Drobo

Confused with SUDO and users after FW 3.3.0

Hello,

I finally managed to SSH to my Drobo after reading these threads:
http://www.drobospace.com/forums/showthread.php?tid=144858
http://www.drobospace.com/forums/showthread.php?tid=145005
Yet I’m really confused as I can’t [font=Courier]cd[/font] anymore to my data folders like this one:
[font=Courier]drwx—S— 15 root root 4096 Oct 23 13:48 Movies[/font]

I did not change anything in the various files, just logged with the admin and pass from my Drobo Dashboard (well, I think that’s what I did).
I previously had installed the sudo package. I’ve just uninstalled it now.

I’ve checked on the files from the threads, here they are for reference:
/etc/shadow

daemon:*:10933:0:99999:7::: avahi:*:10933:0:99999:7::: sshd:*:10933:0:99999:7::: root:!*:10933:0:99999:7::: nobody:*:10933:0:99999:7::: GeJe:781W2ih/10Qlk:16734:0:99999:7::: mysql:!:16734:0:99999:7:::

/etc/sudoers

root ALL=(ALL) ALL %wheel ALL=(ALL) NOPASSWD: ALL #includedir /mnt/DroboFS/System/sudoers.d

/etc/group

root:x:0:root daemon:x:1:daemon wheel:x:10:root nobody:x:99:nobody,mysql nogroup:x:99: avahi:x:100:avahi GeJe:x:1000:

/mnt/DroboFS/System/sudoers.d contains [font=Courier]admin[/font]with the following content:

GeJe ALL=(ALL) ALL

So, how could I have a user than can run commands as before, and of course [font=Courier]cd[/font] to data directory as the Finder does (yes, I can still browse with Finder) ?

One final note here: since the update, I’ve lost all the personal icons over folders I’ve customized. Only personal icons on files survived.

I thank you for looking at this issue.

Okay,
I’ve finally used the sudo passwd method to re-enable the root. It works so far, so thank you Ricardo!

Can you post what exactly you did? I just recently upgraded my firmware, now I can no longer access my Drobo via the Root user, since it seems to be disabled by default now.

I tried:
sudo passwd = [adminUser] not in sudo’ers list
passwd root = must be a value suid.

Connected via OpenSSH using my Admin users login credentials.

For anyone that reads this and wondering why I need this, well I a RPi2 connecting to my Drobo via SFTP, which has some services running on it that write/read/move files around. My Drobo is not accessible by the outside world, so I don’t care about the whole security issues with enabling root again. Just need to know how.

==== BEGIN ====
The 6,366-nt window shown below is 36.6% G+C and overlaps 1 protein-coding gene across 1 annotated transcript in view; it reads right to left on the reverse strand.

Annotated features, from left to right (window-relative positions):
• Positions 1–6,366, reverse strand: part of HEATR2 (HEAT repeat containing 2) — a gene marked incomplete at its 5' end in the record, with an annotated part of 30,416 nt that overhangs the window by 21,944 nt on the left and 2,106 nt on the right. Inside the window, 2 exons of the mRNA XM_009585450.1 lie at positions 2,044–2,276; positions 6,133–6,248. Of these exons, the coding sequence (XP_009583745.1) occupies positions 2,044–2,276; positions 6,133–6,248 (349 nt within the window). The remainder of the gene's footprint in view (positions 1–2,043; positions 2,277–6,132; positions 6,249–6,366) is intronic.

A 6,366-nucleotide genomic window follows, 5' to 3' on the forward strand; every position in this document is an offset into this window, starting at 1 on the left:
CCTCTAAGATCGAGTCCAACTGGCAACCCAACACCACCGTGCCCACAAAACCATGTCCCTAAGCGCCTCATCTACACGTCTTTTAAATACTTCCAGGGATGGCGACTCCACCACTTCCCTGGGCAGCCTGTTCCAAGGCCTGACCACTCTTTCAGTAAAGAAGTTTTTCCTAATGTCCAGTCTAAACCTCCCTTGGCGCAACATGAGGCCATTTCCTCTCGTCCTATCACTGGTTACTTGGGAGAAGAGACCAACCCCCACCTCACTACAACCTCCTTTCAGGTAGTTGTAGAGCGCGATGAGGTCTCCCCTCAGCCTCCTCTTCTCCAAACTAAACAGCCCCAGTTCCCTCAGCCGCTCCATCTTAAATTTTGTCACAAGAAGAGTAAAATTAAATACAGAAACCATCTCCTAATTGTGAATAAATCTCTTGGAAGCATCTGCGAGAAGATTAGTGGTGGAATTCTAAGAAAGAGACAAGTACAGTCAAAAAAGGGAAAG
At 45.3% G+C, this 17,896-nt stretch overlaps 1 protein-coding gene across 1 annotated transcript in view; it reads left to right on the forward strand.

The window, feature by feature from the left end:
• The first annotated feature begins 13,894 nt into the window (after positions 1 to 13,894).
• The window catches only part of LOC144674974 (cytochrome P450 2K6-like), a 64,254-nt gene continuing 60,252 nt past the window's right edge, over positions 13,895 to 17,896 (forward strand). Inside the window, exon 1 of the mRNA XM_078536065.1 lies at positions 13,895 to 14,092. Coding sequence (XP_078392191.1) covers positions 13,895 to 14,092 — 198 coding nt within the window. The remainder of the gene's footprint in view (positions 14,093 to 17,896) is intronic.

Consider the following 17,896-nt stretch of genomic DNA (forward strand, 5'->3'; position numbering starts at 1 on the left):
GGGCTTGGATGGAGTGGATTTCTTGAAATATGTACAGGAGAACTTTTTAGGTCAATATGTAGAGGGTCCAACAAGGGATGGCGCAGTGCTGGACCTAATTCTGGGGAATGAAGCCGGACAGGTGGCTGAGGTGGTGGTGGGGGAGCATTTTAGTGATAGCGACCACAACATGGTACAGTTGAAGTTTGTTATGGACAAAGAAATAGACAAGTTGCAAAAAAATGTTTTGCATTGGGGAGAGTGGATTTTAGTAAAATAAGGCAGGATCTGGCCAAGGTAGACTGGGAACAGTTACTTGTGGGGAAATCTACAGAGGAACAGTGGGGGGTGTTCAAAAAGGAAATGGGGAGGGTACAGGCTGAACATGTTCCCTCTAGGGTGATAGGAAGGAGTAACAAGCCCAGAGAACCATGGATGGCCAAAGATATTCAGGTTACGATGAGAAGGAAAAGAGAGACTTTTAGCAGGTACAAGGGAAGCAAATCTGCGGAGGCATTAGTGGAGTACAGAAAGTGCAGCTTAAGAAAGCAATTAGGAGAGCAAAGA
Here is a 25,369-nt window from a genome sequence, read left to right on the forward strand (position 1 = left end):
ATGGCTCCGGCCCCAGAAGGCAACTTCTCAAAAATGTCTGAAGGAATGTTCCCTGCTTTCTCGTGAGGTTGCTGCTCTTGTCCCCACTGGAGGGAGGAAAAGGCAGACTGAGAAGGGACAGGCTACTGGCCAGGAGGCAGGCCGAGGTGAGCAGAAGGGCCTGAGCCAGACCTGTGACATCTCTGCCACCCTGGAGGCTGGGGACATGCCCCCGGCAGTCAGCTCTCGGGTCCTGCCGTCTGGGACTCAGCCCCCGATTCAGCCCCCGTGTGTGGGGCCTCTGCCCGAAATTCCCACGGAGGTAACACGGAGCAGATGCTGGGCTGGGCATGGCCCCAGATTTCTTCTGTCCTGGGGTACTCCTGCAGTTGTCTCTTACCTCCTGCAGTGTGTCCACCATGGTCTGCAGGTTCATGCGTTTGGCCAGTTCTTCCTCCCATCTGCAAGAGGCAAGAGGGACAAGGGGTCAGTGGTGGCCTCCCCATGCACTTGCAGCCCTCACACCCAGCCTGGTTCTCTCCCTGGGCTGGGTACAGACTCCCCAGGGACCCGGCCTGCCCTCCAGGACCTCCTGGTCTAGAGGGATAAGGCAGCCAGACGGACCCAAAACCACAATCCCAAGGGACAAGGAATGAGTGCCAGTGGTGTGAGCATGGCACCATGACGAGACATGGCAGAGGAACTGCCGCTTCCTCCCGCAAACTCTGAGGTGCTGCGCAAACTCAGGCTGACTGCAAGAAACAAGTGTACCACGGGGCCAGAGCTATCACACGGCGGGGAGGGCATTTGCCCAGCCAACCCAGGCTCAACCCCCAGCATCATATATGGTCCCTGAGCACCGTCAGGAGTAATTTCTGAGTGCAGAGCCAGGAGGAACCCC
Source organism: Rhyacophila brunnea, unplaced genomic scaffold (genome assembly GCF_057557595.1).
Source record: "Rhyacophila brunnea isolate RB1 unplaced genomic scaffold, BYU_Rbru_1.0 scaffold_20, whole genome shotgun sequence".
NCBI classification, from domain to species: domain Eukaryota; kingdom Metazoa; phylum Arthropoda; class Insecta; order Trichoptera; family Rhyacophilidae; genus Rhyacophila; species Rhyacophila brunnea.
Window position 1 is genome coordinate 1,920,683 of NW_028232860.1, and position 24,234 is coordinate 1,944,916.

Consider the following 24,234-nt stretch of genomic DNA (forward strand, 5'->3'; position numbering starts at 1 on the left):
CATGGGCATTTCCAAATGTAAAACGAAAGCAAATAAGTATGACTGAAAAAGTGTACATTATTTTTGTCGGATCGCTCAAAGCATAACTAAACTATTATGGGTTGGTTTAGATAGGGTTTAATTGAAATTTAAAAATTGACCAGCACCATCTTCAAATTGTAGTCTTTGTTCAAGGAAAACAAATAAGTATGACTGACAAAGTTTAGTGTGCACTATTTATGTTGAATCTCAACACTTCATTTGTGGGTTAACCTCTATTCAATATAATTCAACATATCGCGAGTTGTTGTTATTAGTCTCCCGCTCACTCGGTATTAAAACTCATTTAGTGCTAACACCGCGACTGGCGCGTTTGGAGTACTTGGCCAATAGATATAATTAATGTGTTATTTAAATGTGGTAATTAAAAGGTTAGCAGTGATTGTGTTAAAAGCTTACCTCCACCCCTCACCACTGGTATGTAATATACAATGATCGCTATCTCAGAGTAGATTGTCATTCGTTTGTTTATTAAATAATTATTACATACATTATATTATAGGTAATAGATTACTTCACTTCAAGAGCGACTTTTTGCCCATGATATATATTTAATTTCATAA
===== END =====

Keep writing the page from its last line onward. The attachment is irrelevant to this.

Drobo 5N
Firmware: 3.5.6 [8.84.79430]

hi drofnas,
there was another raspberry pi user who recently managed to get a connection to work when using cifs.
am not sure if it helps in your case but here is a link for you:
http://www.drobospace.com/forums/showthread.php?tid=145722

Well I actually have come to no definitive solution as I have to use the passwd command after every reboot.
Something is most probably wrong with my sudoers and admin group, but I couldn’t find a tutorial clear enough to me to figure out what I need to check :confused:

Had an issue after 3.3 with my sudo as well. The right thing to do is uninstall sudo via the Dashboard, but if you want some more knowledge, keep reading.

As everyone knows, 3.3 turns off root, but I had the DroboApps version of sudo installed (and I was remote, so no Dashboard). So after I upgraded, sudo [command] was no longer working. That’s because it was trying to run the DroboApps version of sudo and not the native command.

To check if your sudo is DroboApps, which sudo should return /bin/sudo. If it does returns /mnt/DroboFS/Shares/DroboApps/sudo/bin/sudo, you are running the DroboApps version.

To use the REAL sudo, just use the command /bin/sudo. In Linux, by default, it searches your PATH for the application, but if you specific the location, it will use that application. You may be confused because you have multiple versions of sudo installed (DroboApps version, and native) but you had no way of knowing.

The more confusing thing, is that the DroboApps version is using the configuration from the DroboApps directory, but the native version is reading from the native directories /etc/sudoers which includes /mnt/DroboFS/System/sudoers.d.

So, first step is to use the REAL sudo. And, for now, you have to run it with the full path, so /bin/sudo su - will get you to root, from there, you win.

Secondly, uninstall the DroboApp version of sudo. You should do it via the Dashboard, but you can do it through the command-line now that you have root access. Just rm -rf /mnt/DroboFS/Shares/DroboApps/sudo/.

The reason the DroboApps version of sudo was running “first”, rather than the native one, was because of your PATH. It is the variable that searches for applications in certain directories. I had the DroboApps version of bash installed, which has a file /mnt/DroboFS/Shares/DroboApps/bash/etc/droboapps.profile when read, PREFIXes all the DroboApps to the PATH. Which means it will run the DroboApp version before the native version.